SREL Reprint #0401

 

 

 

Seasonal Abundance and Movement of Nine Species of Small Mammals

Linda A. Briese and Michael H. Smith

 

Abstract

Through the use of a drift fence with pitfall traps and live trapping on a grid, movements of nine species of small mammals on and surrounding an old field were recorded.  Seasonal trends in movement were apparent for all species for which sufficient data were collected.  There were significant interspecific differences in timing and magnitude of movement.  Certain species occurred in almost all habitats while others were more restricted in their distribution.  Pitfall traps are more sufficient than drop door live traps for shrews and their use results in a greater diversity of small mammal captures in different habitats.  Evidence of extensive movement on the study area makes us question the relatively static home range concept of the spatial distribution of mammals.  At certain times during the year animals appear to shift their centers of activity to make optimum use of available cover.  From 22 to 50 per cent of all animals disappearing from the field were emigrating; this percentage did not differ between adults and juveniles.  Using calcium as an example of elemental cycling, movements around the edge of the field resulted in an average net gain of ten per cent of the standing crop of this element per month.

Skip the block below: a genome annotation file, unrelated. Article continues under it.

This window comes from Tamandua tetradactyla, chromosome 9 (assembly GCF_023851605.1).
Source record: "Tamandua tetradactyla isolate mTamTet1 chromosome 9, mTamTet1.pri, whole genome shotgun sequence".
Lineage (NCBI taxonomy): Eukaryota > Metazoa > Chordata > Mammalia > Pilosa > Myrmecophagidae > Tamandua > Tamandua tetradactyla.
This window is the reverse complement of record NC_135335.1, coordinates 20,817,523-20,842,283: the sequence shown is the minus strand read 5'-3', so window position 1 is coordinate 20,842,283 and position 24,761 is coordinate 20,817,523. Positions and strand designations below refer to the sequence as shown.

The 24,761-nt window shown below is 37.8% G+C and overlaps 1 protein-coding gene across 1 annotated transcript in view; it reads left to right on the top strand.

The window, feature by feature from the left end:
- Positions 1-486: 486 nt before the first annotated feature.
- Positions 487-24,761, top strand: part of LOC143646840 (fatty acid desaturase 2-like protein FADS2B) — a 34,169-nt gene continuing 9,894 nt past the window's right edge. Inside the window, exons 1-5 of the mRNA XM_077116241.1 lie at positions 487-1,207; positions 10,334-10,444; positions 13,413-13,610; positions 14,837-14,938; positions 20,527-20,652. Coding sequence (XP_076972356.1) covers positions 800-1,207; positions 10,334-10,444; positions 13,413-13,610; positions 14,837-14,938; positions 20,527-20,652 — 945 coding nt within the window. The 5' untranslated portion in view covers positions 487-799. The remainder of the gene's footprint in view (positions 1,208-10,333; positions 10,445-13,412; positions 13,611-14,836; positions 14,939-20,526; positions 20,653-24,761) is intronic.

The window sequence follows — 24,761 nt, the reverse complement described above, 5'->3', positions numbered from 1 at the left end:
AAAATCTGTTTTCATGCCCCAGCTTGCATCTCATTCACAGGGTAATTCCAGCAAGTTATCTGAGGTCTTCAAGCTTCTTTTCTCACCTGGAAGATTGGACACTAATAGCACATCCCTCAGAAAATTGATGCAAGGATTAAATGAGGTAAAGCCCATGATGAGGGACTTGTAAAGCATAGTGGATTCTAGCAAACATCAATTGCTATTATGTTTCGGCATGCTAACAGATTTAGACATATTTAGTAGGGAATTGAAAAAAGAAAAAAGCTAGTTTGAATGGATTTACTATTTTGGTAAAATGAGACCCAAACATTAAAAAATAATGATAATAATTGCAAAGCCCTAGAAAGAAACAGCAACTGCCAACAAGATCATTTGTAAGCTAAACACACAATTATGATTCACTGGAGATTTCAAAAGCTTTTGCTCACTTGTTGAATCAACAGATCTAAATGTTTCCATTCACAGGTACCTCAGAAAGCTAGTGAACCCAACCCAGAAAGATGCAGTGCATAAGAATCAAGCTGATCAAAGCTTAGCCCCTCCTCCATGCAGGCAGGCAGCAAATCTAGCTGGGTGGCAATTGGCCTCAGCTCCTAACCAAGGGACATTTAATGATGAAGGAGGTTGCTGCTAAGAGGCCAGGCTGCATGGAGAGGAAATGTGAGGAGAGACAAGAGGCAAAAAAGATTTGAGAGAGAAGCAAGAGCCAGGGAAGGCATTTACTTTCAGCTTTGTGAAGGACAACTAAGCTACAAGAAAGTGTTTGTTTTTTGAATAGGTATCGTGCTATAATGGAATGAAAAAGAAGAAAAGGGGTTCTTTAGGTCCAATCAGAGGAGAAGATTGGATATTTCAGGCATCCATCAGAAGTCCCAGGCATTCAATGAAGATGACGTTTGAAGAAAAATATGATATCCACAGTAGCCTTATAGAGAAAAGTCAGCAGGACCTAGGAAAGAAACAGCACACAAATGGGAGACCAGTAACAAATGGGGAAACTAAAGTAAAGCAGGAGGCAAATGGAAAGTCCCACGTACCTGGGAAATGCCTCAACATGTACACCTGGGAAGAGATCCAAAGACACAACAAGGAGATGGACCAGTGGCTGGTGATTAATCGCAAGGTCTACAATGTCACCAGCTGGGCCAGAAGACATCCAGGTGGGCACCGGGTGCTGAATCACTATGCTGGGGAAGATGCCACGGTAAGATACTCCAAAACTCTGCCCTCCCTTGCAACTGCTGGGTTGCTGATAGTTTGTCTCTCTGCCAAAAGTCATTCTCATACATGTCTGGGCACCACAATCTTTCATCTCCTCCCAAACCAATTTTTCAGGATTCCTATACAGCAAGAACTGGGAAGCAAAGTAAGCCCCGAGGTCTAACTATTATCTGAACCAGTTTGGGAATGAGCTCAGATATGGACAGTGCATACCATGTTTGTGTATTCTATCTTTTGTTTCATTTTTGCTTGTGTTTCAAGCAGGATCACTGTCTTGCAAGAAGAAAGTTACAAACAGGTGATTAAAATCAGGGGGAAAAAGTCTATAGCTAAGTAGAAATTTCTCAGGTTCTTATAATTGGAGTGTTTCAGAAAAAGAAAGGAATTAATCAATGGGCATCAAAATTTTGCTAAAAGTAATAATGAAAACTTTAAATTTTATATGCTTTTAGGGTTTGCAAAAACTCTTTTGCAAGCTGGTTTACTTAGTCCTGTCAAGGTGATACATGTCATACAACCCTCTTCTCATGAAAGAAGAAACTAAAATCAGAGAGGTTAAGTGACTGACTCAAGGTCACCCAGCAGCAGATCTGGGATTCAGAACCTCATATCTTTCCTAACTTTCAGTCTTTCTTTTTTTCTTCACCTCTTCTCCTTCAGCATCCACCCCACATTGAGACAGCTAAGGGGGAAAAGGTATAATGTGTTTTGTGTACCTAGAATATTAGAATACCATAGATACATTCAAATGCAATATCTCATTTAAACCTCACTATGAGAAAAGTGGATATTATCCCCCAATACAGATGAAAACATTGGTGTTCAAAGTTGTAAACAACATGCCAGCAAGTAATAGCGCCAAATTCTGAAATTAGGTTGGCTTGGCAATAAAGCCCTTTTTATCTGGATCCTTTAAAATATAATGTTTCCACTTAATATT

SREL Reprint #401

Briese, L.A. and M.H. Smith. 1974. Seasonal abundance and movement of nine species of small mammals. Journal of Mammalogy 55:615-629.

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